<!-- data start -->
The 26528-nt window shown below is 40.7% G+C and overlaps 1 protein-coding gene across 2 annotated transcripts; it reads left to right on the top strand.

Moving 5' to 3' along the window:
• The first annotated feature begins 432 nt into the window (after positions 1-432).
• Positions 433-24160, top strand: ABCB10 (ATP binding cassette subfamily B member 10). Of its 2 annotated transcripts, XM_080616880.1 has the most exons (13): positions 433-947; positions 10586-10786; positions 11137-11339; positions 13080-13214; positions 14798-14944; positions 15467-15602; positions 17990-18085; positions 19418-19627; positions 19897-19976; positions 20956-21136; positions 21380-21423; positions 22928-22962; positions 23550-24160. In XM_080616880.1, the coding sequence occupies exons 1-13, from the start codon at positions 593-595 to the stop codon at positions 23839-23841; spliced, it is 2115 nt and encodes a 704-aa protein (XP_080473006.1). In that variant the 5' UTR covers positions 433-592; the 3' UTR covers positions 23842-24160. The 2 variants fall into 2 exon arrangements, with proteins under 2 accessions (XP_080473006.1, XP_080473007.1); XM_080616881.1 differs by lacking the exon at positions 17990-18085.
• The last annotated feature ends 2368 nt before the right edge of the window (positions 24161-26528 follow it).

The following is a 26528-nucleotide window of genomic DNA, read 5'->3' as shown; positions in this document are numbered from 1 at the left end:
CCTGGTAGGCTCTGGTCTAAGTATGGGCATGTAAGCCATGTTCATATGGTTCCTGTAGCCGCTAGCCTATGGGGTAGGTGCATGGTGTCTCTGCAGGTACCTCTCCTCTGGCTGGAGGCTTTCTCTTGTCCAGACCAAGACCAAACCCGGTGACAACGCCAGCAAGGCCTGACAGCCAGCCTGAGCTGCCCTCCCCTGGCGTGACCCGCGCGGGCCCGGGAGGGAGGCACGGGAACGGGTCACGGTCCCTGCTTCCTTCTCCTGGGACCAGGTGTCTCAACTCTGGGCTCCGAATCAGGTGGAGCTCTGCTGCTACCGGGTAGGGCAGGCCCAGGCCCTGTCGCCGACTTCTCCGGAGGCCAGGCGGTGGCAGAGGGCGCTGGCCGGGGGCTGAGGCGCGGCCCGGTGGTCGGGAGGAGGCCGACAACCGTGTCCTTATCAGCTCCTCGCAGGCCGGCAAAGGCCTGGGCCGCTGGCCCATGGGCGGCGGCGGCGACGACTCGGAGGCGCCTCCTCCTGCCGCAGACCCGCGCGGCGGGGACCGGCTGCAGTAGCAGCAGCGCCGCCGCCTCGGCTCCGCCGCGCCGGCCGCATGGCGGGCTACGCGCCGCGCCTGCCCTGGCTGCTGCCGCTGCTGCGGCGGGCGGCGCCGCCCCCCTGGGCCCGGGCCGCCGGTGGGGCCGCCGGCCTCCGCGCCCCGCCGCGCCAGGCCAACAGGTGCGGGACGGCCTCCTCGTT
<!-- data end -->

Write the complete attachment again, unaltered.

The 26528-nt window shown below is 40.7% G+C and overlaps 1 protein-coding gene across 2 annotated transcripts; it reads left to right on the top strand.

Moving 5' to 3' along the window:
• The first annotated feature begins 432 nt into the window (after positions 1-432).
• Positions 433-24160, top strand: ABCB10 (ATP binding cassette subfamily B member 10). Of its 2 annotated transcripts, XM_080616880.1 has the most exons (13): positions 433-947; positions 10586-10786; positions 11137-11339; positions 13080-13214; positions 14798-14944; positions 15467-15602; positions 17990-18085; positions 19418-19627; positions 19897-19976; positions 20956-21136; positions 21380-21423; positions 22928-22962; positions 23550-24160. In XM_080616880.1, the coding sequence occupies exons 1-13, from the start codon at positions 593-595 to the stop codon at positions 23839-23841; spliced, it is 2115 nt and encodes a 704-aa protein (XP_080473006.1). In that variant the 5' UTR covers positions 433-592; the 3' UTR covers positions 23842-24160. The 2 variants fall into 2 exon arrangements, with proteins under 2 accessions (XP_080473006.1, XP_080473007.1); XM_080616881.1 differs by lacking the exon at positions 17990-18085.
• The last annotated feature ends 2368 nt before the right edge of the window (positions 24161-26528 follow it).

The following is a 26528-nucleotide window of genomic DNA, read 5'->3' as shown; positions in this document are numbered from 1 at the left end:
CCTGGTAGGCTCTGGTCTAAGTATGGGCATGTAAGCCATGTTCATATGGTTCCTGTAGCCGCTAGCCTATGGGGTAGGTGCATGGTGTCTCTGCAGGTACCTCTCCTCTGGCTGGAGGCTTTCTCTTGTCCAGACCAAGACCAAACCCGGTGACAACGCCAGCAAGGCCTGACAGCCAGCCTGAGCTGCCCTCCCCTGGCGTGACCCGCGCGGGCCCGGGAGGGAGGCACGGGAACGGGTCACGGTCCCTGCTTCCTTCTCCTGGGACCAGGTGTCTCAACTCTGGGCTCCGAATCAGGTGGAGCTCTGCTGCTACCGGGTAGGGCAGGCCCAGGCCCTGTCGCCGACTTCTCCGGAGGCCAGGCGGTGGCAGAGGGCGCTGGCCGGGGGCTGAGGCGCGGCCCGGTGGTCGGGAGGAGGCCGACAACCGTGTCCTTATCAGCTCCTCGCAGGCCGGCAAAGGCCTGGGCCGCTGGCCCATGGGCGGCGGCGGCGACGACTCGGAGGCGCCTCCTCCTGCCGCAGACCCGCGCGGCGGGGACCGGCTGCAGTAGCAGCAGCGCCGCCGCCTCGGCTCCGCCGCGCCGGCCGCATGGCGGGCTACGCGCCGCGCCTGCCCTGGCTGCTGCCGCTGCTGCGGCGGGCGGCGCCGCCCCCCTGGGCCCGGGCCGCCGGTGGGGCCGCCGGCCTCCGCGCCCCGCCGCGCCAGGCCAACAGGTGCGGGACGGCCTCCTCGTT